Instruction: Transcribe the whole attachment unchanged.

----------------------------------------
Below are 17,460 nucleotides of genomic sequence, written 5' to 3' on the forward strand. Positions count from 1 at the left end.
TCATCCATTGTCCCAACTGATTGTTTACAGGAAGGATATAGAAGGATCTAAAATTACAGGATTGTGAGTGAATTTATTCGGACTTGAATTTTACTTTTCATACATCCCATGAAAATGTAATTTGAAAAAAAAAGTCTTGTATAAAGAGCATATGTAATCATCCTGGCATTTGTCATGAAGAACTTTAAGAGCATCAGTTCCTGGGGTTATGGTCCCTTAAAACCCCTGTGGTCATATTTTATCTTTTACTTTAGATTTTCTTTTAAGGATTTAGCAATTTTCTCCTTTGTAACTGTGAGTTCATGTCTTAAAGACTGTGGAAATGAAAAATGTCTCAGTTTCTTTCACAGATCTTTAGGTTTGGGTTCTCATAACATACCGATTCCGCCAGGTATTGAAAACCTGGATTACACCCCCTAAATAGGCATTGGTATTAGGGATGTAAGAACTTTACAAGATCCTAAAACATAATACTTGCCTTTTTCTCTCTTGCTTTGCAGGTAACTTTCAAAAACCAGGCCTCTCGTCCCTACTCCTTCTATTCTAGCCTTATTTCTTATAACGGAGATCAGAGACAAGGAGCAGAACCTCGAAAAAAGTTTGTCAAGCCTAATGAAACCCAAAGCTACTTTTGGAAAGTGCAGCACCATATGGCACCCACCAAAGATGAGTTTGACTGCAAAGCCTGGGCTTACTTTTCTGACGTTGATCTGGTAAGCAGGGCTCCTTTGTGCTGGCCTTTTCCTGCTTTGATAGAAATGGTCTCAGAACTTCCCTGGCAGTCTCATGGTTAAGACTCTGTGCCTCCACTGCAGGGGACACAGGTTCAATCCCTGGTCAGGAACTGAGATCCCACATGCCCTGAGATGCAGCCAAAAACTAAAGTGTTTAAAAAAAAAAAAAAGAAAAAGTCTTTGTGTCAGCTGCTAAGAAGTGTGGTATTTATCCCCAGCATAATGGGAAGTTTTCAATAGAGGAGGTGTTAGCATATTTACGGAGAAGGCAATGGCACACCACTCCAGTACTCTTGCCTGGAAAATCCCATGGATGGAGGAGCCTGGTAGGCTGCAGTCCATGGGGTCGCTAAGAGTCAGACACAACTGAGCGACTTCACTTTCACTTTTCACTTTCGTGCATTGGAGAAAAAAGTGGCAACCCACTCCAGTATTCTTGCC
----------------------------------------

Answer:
Below are 17,460 nucleotides of genomic sequence, written 5' to 3' on the forward strand. Positions count from 1 at the left end.
TCATCCATTGTCCCAACTGATTGTTTACAGGAAGGATATAGAAGGATCTAAAATTACAGGATTGTGAGTGAATTTATTCGGACTTGAATTTTACTTTTCATACATCCCATGAAAATGTAATTTGAAAAAAAAAGTCTTGTATAAAGAGCATATGTAATCATCCTGGCATTTGTCATGAAGAACTTTAAGAGCATCAGTTCCTGGGGTTATGGTCCCTTAAAACCCCTGTGGTCATATTTTATCTTTTACTTTAGATTTTCTTTTAAGGATTTAGCAATTTTCTCCTTTGTAACTGTGAGTTCATGTCTTAAAGACTGTGGAAATGAAAAATGTCTCAGTTTCTTTCACAGATCTTTAGGTTTGGGTTCTCATAACATACCGATTCCGCCAGGTATTGAAAACCTGGATTACACCCCCTAAATAGGCATTGGTATTAGGGATGTAAGAACTTTACAAGATCCTAAAACATAATACTTGCCTTTTTCTCTCTTGCTTTGCAGGTAACTTTCAAAAACCAGGCCTCTCGTCCCTACTCCTTCTATTCTAGCCTTATTTCTTATAACGGAGATCAGAGACAAGGAGCAGAACCTCGAAAAAAGTTTGTCAAGCCTAATGAAACCCAAAGCTACTTTTGGAAAGTGCAGCACCATATGGCACCCACCAAAGATGAGTTTGACTGCAAAGCCTGGGCTTACTTTTCTGACGTTGATCTGGTAAGCAGGGCTCCTTTGTGCTGGCCTTTTCCTGCTTTGATAGAAATGGTCTCAGAACTTCCCTGGCAGTCTCATGGTTAAGACTCTGTGCCTCCACTGCAGGGGACACAGGTTCAATCCCTGGTCAGGAACTGAGATCCCACATGCCCTGAGATGCAGCCAAAAACTAAAGTGTTTAAAAAAAAAAAAAAGAAAAAGTCTTTGTGTCAGCTGCTAAGAAGTGTGGTATTTATCCCCAGCATAATGGGAAGTTTTCAATAGAGGAGGTGTTAGCATATTTACGGAGAAGGCAATGGCACACCACTCCAGTACTCTTGCCTGGAAAATCCCATGGATGGAGGAGCCTGGTAGGCTGCAGTCCATGGGGTCGCTAAGAGTCAGACACAACTGAGCGACTTCACTTTCACTTTTCACTTTCGTGCATTGGAGAAAAAAGTGGCAACCCACTCCAGTATTCTTGCC